Permanent effects of defaulting?

OK, I’ll admit that there are many posters here who say we just don’t know what’ll happen when (and I think I’m safe in saying “when” at this point) the U.S. defaults, but I started this thread now because we’ll certainly need it in the coming weeks as the effects start to actually happen, and because I’m surprised this isn’t topic #1 — if we default, I’m not sure anything else we’re discussing in GD right now matters.

Well, there’s reason #3: to find that out. So: when the country defaults, what sort of permanent changes will arise? (I specify “permanent” because just saying that there’ll be an economic downturn, locally and internationally, doesn’t say a lot; it’ll be devastating to a lot of people, sure, but so was 2008, and we at least gave recovery a good shot.)

PS: 69% of self-described Tea Partiers think we can default without major consequence, reflecting many of their elected officials. If you think this is the case, feel free to answer that, obviously.

Prediction #1: We won’t default. There will be a last minute deal, even if it’s just to buy time.

#2 If there is a default, bond holders will be paid, even if it means the Fed steps in and buys every out every bond holder who’s willing to sell.

#3 Who knows? If some SS checks don’t go out, I think that will be the end of let’s-not-make a deal. That’s one constituency Pubs will not piss off.

The problem is there are different types of default. eg Technical defaults occurring for a day and b) longer defaults.

So far the effects of austerity have shave 1% off of GDP each year (total: 3%) and have made raised the unemployment rate by 1.4 percentage points. With that as background, consider the analysis by Macroeconomic Advisors, a professional forecasting company (free market! free market!): The Debt Ceiling: The paper considers two scenarios. The first assumes a brief, technical default that is quickly resolved, and the second assumes an extended, two-month stalemate.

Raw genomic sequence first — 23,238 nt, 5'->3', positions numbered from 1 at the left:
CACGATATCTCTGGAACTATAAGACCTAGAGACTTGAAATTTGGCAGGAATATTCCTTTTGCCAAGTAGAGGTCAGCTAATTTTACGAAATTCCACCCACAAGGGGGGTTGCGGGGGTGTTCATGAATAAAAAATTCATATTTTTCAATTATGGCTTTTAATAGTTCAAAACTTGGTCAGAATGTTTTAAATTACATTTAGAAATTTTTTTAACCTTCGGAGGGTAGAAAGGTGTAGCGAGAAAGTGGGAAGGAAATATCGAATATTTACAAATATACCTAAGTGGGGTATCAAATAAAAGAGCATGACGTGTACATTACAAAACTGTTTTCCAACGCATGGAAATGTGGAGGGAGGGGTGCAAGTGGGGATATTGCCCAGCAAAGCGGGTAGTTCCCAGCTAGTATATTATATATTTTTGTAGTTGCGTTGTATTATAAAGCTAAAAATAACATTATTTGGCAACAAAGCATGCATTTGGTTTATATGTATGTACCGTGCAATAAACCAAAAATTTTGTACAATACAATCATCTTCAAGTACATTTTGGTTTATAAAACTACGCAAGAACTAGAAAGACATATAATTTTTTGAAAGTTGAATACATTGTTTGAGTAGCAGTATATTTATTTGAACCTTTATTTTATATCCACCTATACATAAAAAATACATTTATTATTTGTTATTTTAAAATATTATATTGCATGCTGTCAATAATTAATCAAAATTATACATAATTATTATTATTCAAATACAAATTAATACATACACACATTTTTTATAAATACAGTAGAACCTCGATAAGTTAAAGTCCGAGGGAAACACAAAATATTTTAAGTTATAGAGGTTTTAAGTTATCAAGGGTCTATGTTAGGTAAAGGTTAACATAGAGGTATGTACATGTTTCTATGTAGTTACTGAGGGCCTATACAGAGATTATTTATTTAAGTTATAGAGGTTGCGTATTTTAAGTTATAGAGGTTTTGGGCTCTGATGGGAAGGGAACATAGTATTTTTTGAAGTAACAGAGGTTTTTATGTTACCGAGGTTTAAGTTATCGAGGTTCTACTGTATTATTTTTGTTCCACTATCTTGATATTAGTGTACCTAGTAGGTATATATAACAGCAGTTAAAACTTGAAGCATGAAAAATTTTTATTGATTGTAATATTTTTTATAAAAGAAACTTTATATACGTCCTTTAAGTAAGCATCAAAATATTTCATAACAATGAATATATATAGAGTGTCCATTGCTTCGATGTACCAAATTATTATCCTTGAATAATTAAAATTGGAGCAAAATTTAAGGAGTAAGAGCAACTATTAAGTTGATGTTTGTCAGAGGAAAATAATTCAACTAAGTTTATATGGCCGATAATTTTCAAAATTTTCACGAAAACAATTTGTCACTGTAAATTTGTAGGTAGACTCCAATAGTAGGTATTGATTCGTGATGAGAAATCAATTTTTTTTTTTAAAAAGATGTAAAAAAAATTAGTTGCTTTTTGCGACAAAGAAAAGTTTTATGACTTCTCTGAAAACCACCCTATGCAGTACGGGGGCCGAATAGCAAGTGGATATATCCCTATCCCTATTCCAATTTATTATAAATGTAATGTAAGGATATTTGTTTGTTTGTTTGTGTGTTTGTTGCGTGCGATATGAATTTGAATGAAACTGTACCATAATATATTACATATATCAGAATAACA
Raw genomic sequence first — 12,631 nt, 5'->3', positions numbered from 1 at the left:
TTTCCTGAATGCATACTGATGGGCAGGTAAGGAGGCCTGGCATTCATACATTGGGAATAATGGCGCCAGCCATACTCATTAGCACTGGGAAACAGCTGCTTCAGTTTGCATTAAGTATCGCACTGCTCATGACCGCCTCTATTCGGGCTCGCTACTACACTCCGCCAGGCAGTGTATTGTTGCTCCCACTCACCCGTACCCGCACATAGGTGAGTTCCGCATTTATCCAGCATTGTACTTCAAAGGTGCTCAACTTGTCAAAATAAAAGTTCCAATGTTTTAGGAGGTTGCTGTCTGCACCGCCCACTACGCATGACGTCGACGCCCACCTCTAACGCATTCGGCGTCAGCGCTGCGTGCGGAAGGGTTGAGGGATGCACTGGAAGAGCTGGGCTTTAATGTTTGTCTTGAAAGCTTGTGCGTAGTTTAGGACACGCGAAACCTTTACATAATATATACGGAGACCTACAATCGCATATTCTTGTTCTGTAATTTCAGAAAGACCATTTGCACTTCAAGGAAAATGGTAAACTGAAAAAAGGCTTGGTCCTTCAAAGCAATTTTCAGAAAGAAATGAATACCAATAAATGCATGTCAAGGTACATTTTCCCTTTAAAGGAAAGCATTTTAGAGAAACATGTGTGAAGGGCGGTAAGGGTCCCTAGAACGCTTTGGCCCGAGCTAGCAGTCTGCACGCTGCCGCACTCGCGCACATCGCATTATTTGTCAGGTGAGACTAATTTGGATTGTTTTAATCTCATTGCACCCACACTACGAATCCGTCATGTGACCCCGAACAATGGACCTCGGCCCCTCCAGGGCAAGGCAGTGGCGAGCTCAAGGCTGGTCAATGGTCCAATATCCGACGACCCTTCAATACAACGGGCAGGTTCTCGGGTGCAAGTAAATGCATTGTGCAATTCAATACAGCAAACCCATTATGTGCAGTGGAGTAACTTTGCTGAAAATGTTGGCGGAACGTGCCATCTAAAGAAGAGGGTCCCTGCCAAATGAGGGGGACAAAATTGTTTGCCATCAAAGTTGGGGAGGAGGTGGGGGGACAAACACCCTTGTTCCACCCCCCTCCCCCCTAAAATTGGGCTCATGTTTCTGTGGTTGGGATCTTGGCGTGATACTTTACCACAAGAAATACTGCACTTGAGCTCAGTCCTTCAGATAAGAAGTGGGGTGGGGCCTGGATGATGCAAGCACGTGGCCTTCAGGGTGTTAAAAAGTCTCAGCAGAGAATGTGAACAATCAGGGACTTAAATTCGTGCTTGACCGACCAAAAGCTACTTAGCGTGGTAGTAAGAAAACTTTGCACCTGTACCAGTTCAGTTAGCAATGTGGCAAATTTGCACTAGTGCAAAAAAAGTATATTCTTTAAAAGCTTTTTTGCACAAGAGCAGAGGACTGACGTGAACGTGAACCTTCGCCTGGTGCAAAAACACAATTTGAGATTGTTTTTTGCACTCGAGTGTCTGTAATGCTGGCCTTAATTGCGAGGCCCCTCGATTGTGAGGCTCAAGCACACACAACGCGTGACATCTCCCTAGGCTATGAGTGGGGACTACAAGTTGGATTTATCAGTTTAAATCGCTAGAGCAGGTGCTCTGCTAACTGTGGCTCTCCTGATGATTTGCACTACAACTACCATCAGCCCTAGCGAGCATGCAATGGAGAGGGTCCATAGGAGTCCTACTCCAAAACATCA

1. In scenario one, risk aversion rises, financing costs rise, prices of risk assets fall, and the economy enters a recession. Exacerbated by the Fed’s inability to lower short-term interest rates, growth only begins to rebound at end of 2014 and the unemployment rate rises to a peak of 8.5% before starting to decline. At its peak, 2.5 million jobs would be lost.

  2. Scenario two implies a longer and deeper recession than in the first scenario, but one characterized by extreme volatility. Annualized GDP growth fluctuates rapidly between plus and minus 8% until the oscillations diminish in 2015. Unemployment rises to a peak of 8.9% — equivalent to 3.1 million lost jobs — before trending down.

Remember all this could be avoided if Boehner would allow an up or down vote on a routine Continuing Resolution, one without threats to derail the economy if the Democrats don’t do X, Y or Z.

at what point is the country considered “in default” - Thursday?

at some other time? or when something specific happens?

“Default” is when the government misses an interest payment. “Technical default” happens when it’s the equivalent of a computer snafu.

If the government stops sending social security checks because they can’t borrow money to make up the difference between taxes passed by the legislature and spending approved by the legislature, that’s something else.

Right now we have a “Shutdown”. A default could spark a financial crisis.

Okay, there are still ways this could all get turned sideways, but so far, I’ll admit I have egg on my face.

I was sure that Cruz would use procedural tactics to (threaten to) delay voting on any deal until after the default deadline passed. Barring that, I thought there was a chance (and there still is, albeit much smaller) that McConnell wouldn’t let the House vote on it.

I guess neither of them wanted to be THE GUY who caused the U.S. to default for the first time. I’m still surprised at Cruz, though.

Perhaps you should mark your beliefs to market. It seems that Cruz is a demagogue, not a true believer. Look closely, and you’ll see that he caused the most problems for those in the House. Unlike his Senate colleagues, it was more difficult for them to retaliate, though they did try.

The other clue is that Cruz utters complete howlers - and had a reputation for being whip-smart at Harvard law school (as well as a total asshole - that’s right: the US’s chief production center for assholes apparently thought Cruz crossed the line). Anyway, to misunderstand the meaning of Green Eggs and Ham takes a special kind of stupid - and I can only believe that Cruz knows his constituency. The man oozes insincerity, even by used-car salesman standards.